$1.5M Grants to Benefit Residents of Three Iowa Watersheds

The Iowa Flood Center has announced that the Soap and Chequest Creek, Turkey River, and Upper Cedar River watersheds will each receive a $1.5 million grant for construction of watershed improvement projects to support flood mitigation, such as farm ponds, wetlands, and floodplain easements in a targeted area of the watershed. The grant, provided with funding from the U.S. Department of Housing and Urban Development, is part of the Iowa Watersheds Project, an effort of the Iowa Flood Center at the University of Iowa.

Phase II IWP watersheds

Watershed improvement projects will be constructed in the Soap and Chequest Creek, Upper Cedar, and Turkey River watersheds.

In the coming months, local watershed boards, with the help of the Iowa Flood Center (IFC), will identify a subwatershed in which to target the grant funding, with initial project construction expected to begin in 2014. Professor Larry Weber, an IFC researcher and director of IIHR—Hydroscience & Engineering, says his hope is that the Iowa Watersheds Projects will improve our understanding of what works best in each watershed, and which strategies can be scaled up for implementation throughout the state.

IFC teams are currently conducting hydrologic assessments of the watersheds to help researchers understand how water moves in the basin, and where constructed projects will have the greatest impact on reducing downstream flood damages.

IFC researchers have been working with local partners in each watershed to learn about the basins and their residents, to share information, and to build a consensus about future projects. Weber says that building strong working relationships is crucial to the project. “Landowner participation and watershed engagement are the most important elements,” Weber says.

Since its establishment in 2009, the Iowa Flood Center has significantly improved the state’s level of flood preparedness.  Based at IIHR—Hydroscience & Engineering at the University of Iowa, the IFC provides accurate, state-of-the-science-based information to help decision-makers, individuals, and communities better understand their flood risks.  The IFC’s primary objective is to improve flood monitoring and prediction capabilities in Iowa, while also developing strategies to help mitigate and prevent flood damage in the future.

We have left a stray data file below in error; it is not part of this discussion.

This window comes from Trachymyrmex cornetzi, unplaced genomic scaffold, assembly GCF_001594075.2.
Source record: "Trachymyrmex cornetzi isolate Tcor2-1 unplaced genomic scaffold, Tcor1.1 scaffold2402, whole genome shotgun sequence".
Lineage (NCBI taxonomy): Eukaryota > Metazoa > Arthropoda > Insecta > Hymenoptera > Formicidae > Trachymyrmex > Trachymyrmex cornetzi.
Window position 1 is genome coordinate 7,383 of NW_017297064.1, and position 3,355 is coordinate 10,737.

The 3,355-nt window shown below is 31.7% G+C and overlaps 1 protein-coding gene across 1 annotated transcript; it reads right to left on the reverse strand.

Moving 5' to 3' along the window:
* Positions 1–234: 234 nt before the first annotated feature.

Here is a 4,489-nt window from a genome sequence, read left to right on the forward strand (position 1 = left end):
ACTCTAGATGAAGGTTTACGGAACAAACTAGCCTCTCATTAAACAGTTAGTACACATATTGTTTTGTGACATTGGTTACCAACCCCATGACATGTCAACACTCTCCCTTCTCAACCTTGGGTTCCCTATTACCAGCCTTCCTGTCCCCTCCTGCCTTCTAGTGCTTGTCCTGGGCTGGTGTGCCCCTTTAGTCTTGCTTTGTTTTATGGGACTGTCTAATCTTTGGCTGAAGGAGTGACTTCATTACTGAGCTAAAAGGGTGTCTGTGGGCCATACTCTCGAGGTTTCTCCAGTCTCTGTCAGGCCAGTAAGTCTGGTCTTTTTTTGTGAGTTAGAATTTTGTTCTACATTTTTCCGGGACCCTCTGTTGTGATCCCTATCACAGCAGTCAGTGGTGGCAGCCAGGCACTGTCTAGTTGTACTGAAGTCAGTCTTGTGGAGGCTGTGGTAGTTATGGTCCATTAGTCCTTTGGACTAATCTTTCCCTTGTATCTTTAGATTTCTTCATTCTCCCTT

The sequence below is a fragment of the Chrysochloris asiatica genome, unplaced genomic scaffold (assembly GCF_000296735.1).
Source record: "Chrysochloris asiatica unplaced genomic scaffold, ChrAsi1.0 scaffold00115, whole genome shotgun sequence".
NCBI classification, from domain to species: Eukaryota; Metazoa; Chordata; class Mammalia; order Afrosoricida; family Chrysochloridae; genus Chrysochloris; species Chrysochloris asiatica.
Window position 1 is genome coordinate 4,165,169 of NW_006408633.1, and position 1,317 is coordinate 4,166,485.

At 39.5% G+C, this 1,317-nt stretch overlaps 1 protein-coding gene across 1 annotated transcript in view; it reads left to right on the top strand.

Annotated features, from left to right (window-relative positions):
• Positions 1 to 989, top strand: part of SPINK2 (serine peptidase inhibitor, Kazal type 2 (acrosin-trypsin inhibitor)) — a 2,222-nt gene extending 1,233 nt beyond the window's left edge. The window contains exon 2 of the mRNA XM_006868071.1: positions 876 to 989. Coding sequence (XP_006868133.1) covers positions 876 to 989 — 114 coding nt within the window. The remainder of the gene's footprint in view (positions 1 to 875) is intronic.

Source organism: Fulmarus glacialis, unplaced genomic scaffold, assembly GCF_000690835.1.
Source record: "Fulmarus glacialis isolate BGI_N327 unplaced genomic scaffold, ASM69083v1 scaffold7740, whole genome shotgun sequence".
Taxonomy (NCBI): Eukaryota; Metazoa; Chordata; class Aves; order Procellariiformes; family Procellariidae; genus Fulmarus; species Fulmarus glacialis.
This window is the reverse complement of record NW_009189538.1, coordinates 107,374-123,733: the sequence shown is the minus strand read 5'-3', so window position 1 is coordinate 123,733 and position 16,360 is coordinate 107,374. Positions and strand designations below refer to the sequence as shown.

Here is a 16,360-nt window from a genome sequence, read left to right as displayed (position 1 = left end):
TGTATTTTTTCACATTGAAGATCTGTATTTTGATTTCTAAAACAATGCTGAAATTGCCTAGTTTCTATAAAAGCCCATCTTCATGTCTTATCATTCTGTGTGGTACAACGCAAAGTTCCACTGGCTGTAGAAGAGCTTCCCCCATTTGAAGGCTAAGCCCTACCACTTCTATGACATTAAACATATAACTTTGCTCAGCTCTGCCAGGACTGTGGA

Minimizing the Impact of Flooding

Iowa Flood Center selects four watersheds for Iowa Watersheds Project

UI News Service, May 9, 2012

Agricultural Drainage _ Watershed

The Iowa Flood Center will work with four watersheds in Iowa on projects that help minimize the impact of flooding. UI News Service file photo by Tom Jorgensen.

The Iowa Flood Center and IIHR—Hydroscience & Engineering (IIHR) at the University of Iowa have announced the selection of four watersheds for the initial phase of the Iowa Watersheds Project.

The selected entities and respective watersheds include:

–Clayton County for the Turkey River.
–Dallas County for the Middle/South Raccoon River.
–Davis County for Soap Creek and Chequest Creek.
–Floyd County for the Upper Cedar River.

The selected watersheds will partner with the Iowa Flood Center and IIHR on a multi-year project to monitor, plan, and implement watershed projects aimed at reducing the adverse impacts of flooding in Iowa. Specific goals of the watershed projects include:

–Maximizing soil water holding capacity from precipitation.
–Minimizing severe soil erosion and sand deposition during floods.
–Managing water runoff in uplands under saturated soil moisture conditions.
–Reducing and mitigating structural and nonstructural flood damage.

In the initial phase of the project, researchers at the Iowa Flood Center and IIHR will work with local entities to complete a detailed hydrologic assessment of each watershed that will identify areas where the implementation of flood mitigation projects is most likely to reduce downstream flood damages. Funds will be available during the second phase of the project for the design and construction of watershed projects in identified areas of the watersheds.

Specific watershed mitigation projects for this study will be determined in the second phase. Potential projects may include water storage structures, flood plain restoration, buffer strip installation and enhancement, advanced tile drainage systems, and flood easement acquisition.

The constructed watershed improvement projects will be monitored by researchers throughout the study and evaluated at completion to demonstrate their impact and effectiveness. The results from the Iowa Watershed Projects will provide critical information to guide the implementation and design of additional watershed projects across the state of Iowa.

Funding for the Iowa Watershed Projects is provided through the federal Community Development Block Grant (CDBG) Disaster Relief allocation and is available only to the 85 counties (or cities within those counties) declared federal disaster areas during the 2008 flood.

Visit the Iowa Watersheds Project page for additional information and to view a map of the selected watersheds.

Upper Cedar River Watershed Tour

The Floyd County Soil and Water Conservation District is hosting a tour of the Upper Cedar River Watershed to look at urban and agricultural soil and water conservation practices that are making a difference in controlling flooding, pollution and soil erosion in the basin.  Nathan Young, Associate Director of the Iowa Flood Center, is among the scheduled presenters.